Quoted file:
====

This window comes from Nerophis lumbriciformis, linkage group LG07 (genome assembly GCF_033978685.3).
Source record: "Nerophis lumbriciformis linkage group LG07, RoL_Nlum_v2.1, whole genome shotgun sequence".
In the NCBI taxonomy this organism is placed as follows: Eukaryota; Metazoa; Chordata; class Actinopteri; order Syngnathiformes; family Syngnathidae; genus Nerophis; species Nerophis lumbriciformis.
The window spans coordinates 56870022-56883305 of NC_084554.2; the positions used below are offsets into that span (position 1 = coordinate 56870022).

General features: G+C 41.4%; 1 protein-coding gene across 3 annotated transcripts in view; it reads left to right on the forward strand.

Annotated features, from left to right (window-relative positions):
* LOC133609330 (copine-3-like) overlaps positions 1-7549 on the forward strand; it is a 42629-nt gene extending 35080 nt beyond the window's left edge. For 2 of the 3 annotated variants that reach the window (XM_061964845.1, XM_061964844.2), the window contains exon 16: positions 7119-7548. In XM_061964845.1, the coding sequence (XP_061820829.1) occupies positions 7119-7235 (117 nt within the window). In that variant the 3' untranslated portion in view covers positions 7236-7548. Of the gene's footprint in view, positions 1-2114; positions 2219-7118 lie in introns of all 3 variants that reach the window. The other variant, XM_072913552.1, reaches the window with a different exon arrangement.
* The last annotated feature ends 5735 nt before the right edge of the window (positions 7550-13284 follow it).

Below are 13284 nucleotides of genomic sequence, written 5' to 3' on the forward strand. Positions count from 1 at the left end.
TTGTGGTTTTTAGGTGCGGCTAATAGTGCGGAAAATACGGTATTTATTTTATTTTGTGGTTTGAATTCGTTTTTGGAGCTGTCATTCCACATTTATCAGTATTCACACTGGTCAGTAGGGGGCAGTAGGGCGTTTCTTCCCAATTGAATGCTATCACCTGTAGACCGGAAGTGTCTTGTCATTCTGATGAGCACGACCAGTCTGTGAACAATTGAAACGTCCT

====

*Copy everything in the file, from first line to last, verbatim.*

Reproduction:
This window comes from Nerophis lumbriciformis, linkage group LG07 (genome assembly GCF_033978685.3).
Source record: "Nerophis lumbriciformis linkage group LG07, RoL_Nlum_v2.1, whole genome shotgun sequence".
In the NCBI taxonomy this organism is placed as follows: Eukaryota; Metazoa; Chordata; class Actinopteri; order Syngnathiformes; family Syngnathidae; genus Nerophis; species Nerophis lumbriciformis.
The window spans coordinates 56870022-56883305 of NC_084554.2; the positions used below are offsets into that span (position 1 = coordinate 56870022).

General features: G+C 41.4%; 1 protein-coding gene across 3 annotated transcripts in view; it reads left to right on the forward strand.

Annotated features, from left to right (window-relative positions):
* LOC133609330 (copine-3-like) overlaps positions 1-7549 on the forward strand; it is a 42629-nt gene extending 35080 nt beyond the window's left edge. For 2 of the 3 annotated variants that reach the window (XM_061964845.1, XM_061964844.2), the window contains exon 16: positions 7119-7548. In XM_061964845.1, the coding sequence (XP_061820829.1) occupies positions 7119-7235 (117 nt within the window). In that variant the 3' untranslated portion in view covers positions 7236-7548. Of the gene's footprint in view, positions 1-2114; positions 2219-7118 lie in introns of all 3 variants that reach the window. The other variant, XM_072913552.1, reaches the window with a different exon arrangement.
* The last annotated feature ends 5735 nt before the right edge of the window (positions 7550-13284 follow it).

Below are 13284 nucleotides of genomic sequence, written 5' to 3' on the forward strand. Positions count from 1 at the left end.
TTGTGGTTTTTAGGTGCGGCTAATAGTGCGGAAAATACGGTATTTATTTTATTTTGTGGTTTGAATTCGTTTTTGGAGCTGTCATTCCACATTTATCAGTATTCACACTGGTCAGTAGGGGGCAGTAGGGCGTTTCTTCCCAATTGAATGCTATCACCTGTAGACCGGAAGTGTCTTGTCATTCTGATGAGCACGACCAGTCTGTGAACAATTGAAACGTCCT